In closing the journal, I thought it would be important to mention what HT’s founder, Jeffrey Woodward, has accomplished through his leadership and the editorial help he was able to recruit in producing HT:

• When HT and CHO started up 13 and 15 years ago respectively, journals dedicated exclusively to haibun and tanka prose were practically nonexistent. All the multigenre journals, print and online, published only a small volume of haibun, and that is still the case.

• In a given year during that period, most published English-language haibun have appeared in HT and CHO.

• In addition, the number of new writers has grown considerably, largely due to the amount of volume of haibun that HT and CHO carry. Both journals have encouraged new writers, as well as experienced writers from haiku, tanka prose and haibun-related genres: free verse, prose poetry, memoirs, travel writing, personal essays and short fiction.

• Uniquely, Woodward set out to create a resources section of critical writing – the type of writing that serves to guide editors and writers and that helps establish haibun as its own genre, aka different from its close relatives: memoirs, personal essays and travel writing. HT’s resources section is undoubtedly the best collection the genre has to offer. The amount and variety of articles makes the section well worth visiting for anyone interested in writing in haibun or tanka prose forms.

• Woodward’s editorials (which can be found here: Editorials) offer thoughtful comments about the development and present status of this genre that is a writing homeplace for haibunists.

Without the two journals, I doubt that haibun in English would have expanded as rapidly as it has. After all, serious writers need places to publish their work. And new writers need editors and places to publish that are less demanding than some of the multigenre journals that select only a small percentage of submissions. Editors at HT and CHO accepted a much larger percentage of submissions and many of our editors actively worked particularly with new-to-the-genre writers to help ready their work for publication.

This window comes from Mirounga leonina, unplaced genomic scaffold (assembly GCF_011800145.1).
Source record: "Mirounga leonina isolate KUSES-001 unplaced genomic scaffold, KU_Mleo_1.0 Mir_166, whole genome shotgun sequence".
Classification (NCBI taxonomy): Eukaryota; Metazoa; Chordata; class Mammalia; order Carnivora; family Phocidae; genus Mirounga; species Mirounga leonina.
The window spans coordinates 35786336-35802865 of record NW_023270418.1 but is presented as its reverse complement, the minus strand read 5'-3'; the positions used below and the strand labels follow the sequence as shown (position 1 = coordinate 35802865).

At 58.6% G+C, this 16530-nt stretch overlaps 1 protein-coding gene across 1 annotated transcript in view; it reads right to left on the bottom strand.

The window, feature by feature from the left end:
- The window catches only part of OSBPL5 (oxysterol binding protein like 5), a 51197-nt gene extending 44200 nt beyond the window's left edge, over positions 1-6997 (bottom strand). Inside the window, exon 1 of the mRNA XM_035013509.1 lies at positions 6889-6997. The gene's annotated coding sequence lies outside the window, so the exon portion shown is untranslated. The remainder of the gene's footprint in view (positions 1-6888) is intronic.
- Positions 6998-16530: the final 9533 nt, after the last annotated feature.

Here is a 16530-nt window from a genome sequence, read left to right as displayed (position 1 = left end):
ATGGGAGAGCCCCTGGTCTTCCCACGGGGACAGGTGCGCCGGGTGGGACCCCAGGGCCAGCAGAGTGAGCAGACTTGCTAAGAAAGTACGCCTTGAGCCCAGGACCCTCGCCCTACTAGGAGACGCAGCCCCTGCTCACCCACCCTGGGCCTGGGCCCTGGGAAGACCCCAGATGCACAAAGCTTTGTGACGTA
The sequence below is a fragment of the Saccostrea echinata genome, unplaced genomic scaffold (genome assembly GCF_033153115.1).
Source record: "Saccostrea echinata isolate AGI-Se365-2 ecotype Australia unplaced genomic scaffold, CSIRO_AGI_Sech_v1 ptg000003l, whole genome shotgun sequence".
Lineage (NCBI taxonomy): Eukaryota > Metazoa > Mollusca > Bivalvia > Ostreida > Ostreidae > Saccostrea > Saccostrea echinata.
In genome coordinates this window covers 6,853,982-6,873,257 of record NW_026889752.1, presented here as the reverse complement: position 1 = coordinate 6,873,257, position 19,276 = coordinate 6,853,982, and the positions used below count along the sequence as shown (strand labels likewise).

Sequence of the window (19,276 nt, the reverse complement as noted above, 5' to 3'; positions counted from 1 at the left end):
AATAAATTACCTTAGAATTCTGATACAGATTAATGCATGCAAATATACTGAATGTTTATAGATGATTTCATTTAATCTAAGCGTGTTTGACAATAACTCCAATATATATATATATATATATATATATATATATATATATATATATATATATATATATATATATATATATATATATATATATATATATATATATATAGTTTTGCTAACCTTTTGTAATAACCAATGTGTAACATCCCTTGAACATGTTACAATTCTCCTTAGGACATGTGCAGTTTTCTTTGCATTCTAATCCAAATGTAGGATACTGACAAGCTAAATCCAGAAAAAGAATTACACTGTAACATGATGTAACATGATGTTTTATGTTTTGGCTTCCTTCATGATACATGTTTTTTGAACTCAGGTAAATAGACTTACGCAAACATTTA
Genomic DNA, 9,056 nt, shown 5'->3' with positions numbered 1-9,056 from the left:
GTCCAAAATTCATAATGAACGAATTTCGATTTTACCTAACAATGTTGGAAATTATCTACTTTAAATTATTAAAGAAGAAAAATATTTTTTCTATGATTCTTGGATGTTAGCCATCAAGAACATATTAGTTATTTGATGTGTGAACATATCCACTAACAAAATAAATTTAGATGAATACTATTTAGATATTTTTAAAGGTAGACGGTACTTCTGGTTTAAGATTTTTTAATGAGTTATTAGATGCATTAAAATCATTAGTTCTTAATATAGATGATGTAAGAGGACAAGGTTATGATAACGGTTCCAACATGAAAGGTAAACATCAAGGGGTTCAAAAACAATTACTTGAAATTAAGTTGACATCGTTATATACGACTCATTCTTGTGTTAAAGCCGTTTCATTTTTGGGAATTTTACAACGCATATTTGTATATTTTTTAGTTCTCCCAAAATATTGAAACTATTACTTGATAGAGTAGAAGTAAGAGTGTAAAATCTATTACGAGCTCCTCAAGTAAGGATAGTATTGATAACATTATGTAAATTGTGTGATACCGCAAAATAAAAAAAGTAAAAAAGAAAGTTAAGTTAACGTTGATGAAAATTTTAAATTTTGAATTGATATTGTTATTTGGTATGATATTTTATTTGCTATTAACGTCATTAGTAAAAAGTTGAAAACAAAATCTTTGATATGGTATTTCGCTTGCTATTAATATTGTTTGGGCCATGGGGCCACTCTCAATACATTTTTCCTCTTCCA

I’m happy to say that there now exist a much larger number of journals, some multigenre and some dedicated to haibun and tanka prose, that carry a good deal of work. Also, that we writers have a variety of editors to judge our work. In short, others have stepped up to the plate to provide for the continued growth of the haibun and tanka prose genres.

In case you need to know where else you might send your work, I recommend a visit to the Haiku Genre Journals website which lists a large number of journals that carry haibun. And if you know of any other haibun or multigenre journals that aren’t on the website, please inform me and I’ll add them. Of course, please consider sending your work to CHO’s new editorial team.

In closing I have a strong appreciation of the dedication of our volunteer editors with whom I’ve had the privilege to work in producing HT. These include the present staff of Patricia Prime (Resources), Terri French and Rich Youmans (haibun), and Tish Davis and Tim Gardiner (tanka prose). A bow also to past editors Melissa Allen, Janet Lynn Davis, Glenn G. Coats, Ruth Holzer, Claire Everett and, of course, founder/editor Jeffrey Woodward.

I would also like to thank haibunist Michael Rehling who has provided technical assistance and his computer server to carry our issues and, I want to mention, other haiku-genre journals at no cost. Mike founded and edits Failed Haiku (multigenre with an emphasis on senryu as the poem form).

With a good deal of sadness,

Ray Rasmussen, General Editor, Haibun Today